driver training

Humboldt’s Legacy: The lessons truck drivers will learn

Few events have shaken Canada’s trucking industry more than last spring’s crash between a truck and Humboldt Broncos bus near Armley, Sask. Families were left to mourn 16 dead and support the 13 wounded. The charges against Adesh Deol Trucking and its driver are now making their way through the courts. But there are already signs that this collision will have a lasting legacy – especially as provinces look to refine the skills of those behind the wheel.

Skilled Trade? — Until trucking gets that moniker, we’re in trouble

The thing about proper training is that it makes the driving job legitimate, makes it seem like something worth doing. Our ability to attract new recruits will only increase if a strong training regime is in place. That's how I wrapped up last month's column -- "Training? What Training?" -- which garnered a lot of response. And a lot of agreement, especially on that point about legitimacy. If the job required serious training, graduates would think better of themselves, as would the public and the suits who govern how we do what we do.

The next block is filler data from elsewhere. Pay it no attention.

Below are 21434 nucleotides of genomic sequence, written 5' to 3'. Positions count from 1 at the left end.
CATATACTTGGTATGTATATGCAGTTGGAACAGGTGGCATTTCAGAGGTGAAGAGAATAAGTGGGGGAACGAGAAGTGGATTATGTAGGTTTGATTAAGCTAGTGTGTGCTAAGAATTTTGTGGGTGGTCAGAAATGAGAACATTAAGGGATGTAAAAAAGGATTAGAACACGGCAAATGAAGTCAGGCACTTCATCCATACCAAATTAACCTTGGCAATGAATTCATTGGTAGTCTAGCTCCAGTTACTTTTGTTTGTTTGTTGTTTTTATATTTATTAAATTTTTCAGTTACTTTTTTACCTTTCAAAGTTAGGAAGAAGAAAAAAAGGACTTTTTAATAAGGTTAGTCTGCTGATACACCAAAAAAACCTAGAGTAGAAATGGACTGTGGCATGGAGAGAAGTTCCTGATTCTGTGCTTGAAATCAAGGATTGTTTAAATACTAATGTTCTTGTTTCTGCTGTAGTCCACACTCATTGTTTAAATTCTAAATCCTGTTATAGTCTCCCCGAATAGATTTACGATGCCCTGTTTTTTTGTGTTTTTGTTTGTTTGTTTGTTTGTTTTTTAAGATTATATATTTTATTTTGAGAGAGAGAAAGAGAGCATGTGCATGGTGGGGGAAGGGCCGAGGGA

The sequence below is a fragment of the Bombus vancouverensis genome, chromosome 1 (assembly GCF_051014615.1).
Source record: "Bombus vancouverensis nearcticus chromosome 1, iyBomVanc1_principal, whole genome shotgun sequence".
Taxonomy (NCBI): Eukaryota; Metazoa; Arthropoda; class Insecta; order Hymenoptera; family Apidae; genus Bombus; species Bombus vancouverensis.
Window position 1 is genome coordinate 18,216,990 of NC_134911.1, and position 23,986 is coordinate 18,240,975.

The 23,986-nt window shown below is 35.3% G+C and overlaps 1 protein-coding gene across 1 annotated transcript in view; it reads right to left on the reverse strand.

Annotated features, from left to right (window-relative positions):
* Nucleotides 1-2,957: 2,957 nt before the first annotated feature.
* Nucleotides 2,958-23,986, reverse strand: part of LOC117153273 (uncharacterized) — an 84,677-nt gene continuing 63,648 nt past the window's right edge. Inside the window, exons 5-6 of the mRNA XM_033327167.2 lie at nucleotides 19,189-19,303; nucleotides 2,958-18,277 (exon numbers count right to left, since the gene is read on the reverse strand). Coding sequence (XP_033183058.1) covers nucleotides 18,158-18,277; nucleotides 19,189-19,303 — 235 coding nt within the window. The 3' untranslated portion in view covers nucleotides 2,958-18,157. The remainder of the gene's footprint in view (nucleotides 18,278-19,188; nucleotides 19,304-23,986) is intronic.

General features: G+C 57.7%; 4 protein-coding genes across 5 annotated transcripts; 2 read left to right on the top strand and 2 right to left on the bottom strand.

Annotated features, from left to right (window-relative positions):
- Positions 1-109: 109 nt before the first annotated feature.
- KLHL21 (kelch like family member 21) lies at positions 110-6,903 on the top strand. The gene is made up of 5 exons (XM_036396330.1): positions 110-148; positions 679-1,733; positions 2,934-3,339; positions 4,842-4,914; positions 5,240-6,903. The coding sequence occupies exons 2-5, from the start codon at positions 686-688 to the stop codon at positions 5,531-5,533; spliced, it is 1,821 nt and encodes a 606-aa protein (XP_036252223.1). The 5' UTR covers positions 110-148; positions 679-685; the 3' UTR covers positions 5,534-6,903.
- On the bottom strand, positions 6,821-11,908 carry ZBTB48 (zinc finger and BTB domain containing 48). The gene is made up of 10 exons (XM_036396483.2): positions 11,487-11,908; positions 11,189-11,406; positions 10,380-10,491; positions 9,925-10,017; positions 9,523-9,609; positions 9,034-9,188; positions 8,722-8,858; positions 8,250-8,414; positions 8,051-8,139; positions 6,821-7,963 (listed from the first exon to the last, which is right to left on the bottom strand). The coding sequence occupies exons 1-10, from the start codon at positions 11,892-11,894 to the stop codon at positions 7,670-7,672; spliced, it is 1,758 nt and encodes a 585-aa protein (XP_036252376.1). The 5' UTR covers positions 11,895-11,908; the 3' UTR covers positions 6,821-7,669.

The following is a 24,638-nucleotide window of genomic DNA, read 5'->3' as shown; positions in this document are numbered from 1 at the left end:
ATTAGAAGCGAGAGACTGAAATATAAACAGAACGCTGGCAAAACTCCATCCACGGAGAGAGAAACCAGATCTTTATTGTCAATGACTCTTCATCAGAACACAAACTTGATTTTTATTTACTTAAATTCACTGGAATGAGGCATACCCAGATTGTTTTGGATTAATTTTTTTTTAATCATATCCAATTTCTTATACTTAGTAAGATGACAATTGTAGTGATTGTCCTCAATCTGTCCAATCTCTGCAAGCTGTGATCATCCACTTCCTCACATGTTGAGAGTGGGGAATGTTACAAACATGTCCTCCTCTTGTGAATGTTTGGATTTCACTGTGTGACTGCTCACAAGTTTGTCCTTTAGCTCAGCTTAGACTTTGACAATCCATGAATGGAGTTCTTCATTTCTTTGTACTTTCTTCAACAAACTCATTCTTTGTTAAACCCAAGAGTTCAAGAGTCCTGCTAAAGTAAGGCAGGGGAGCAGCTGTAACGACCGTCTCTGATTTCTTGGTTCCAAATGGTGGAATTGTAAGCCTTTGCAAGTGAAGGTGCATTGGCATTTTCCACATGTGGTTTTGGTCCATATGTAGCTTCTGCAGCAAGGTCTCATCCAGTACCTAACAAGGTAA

Drivers ‘deserve to be trained’, says BC widow calling for nation-wide standards

FALKLAND, B.C. – Pattie Babij is on a mission to make new driver training mandatory nation-wide. It’s been a difficult year for Babij. A little more than 12 months ago her husband Steve was driving his truck near Revelstoke, B.C. when another semi crossed the median and hit him head on – neither he nor the couple’s dog Zak survived the crash. To add to the grief, she’s being forced to sell her dairy farm because she’s unable to run it without her husband’s help.

Mandatory training won’t fix everything, but it will help

The chorus calling for improved and mandatory training for truck drivers is growing louder as the days pass following the Humboldt, Sask. truck/bus crash. We still don't know the official cause of that crash, or what role driver training -- or the lack thereof -- played in the incident. I'm not inclined to believe it was a primary factor. I think what is playing in most peoples' minds is the driver's reported lack of experience.